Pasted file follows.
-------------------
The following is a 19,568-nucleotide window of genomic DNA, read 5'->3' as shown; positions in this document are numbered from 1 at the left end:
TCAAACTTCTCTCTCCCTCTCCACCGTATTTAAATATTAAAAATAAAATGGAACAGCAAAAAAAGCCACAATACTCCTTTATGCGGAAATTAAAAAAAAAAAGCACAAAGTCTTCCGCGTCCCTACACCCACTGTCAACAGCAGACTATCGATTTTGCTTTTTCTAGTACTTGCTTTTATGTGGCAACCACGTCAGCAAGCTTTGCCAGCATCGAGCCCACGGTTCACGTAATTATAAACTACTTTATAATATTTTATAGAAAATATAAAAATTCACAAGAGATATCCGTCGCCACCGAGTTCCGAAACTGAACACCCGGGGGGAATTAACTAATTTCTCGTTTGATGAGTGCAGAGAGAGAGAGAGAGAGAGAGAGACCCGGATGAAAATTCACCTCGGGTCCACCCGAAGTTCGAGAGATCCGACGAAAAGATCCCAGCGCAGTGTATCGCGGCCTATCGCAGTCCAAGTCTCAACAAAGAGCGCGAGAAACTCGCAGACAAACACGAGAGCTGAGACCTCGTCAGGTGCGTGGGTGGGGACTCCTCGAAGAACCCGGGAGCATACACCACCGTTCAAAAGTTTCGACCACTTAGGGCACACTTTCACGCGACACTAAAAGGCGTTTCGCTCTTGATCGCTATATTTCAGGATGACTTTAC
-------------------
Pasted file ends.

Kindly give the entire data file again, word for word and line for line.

The following is a 19,568-nucleotide window of genomic DNA, read 5'->3' as shown; positions in this document are numbered from 1 at the left end:
TCAAACTTCTCTCTCCCTCTCCACCGTATTTAAATATTAAAAATAAAATGGAACAGCAAAAAAAGCCACAATACTCCTTTATGCGGAAATTAAAAAAAAAAAGCACAAAGTCTTCCGCGTCCCTACACCCACTGTCAACAGCAGACTATCGATTTTGCTTTTTCTAGTACTTGCTTTTATGTGGCAACCACGTCAGCAAGCTTTGCCAGCATCGAGCCCACGGTTCACGTAATTATAAACTACTTTATAATATTTTATAGAAAATATAAAAATTCACAAGAGATATCCGTCGCCACCGAGTTCCGAAACTGAACACCCGGGGGGAATTAACTAATTTCTCGTTTGATGAGTGCAGAGAGAGAGAGAGAGAGAGAGAGACCCGGATGAAAATTCACCTCGGGTCCACCCGAAGTTCGAGAGATCCGACGAAAAGATCCCAGCGCAGTGTATCGCGGCCTATCGCAGTCCAAGTCTCAACAAAGAGCGCGAGAAACTCGCAGACAAACACGAGAGCTGAGACCTCGTCAGGTGCGTGGGTGGGGACTCCTCGAAGAACCCGGGAGCATACACCACCGTTCAAAAGTTTCGACCACTTAGGGCACACTTTCACGCGACACTAAAAGGCGTTTCGCTCTTGATCGCTATATTTCAGGATGACTTTAC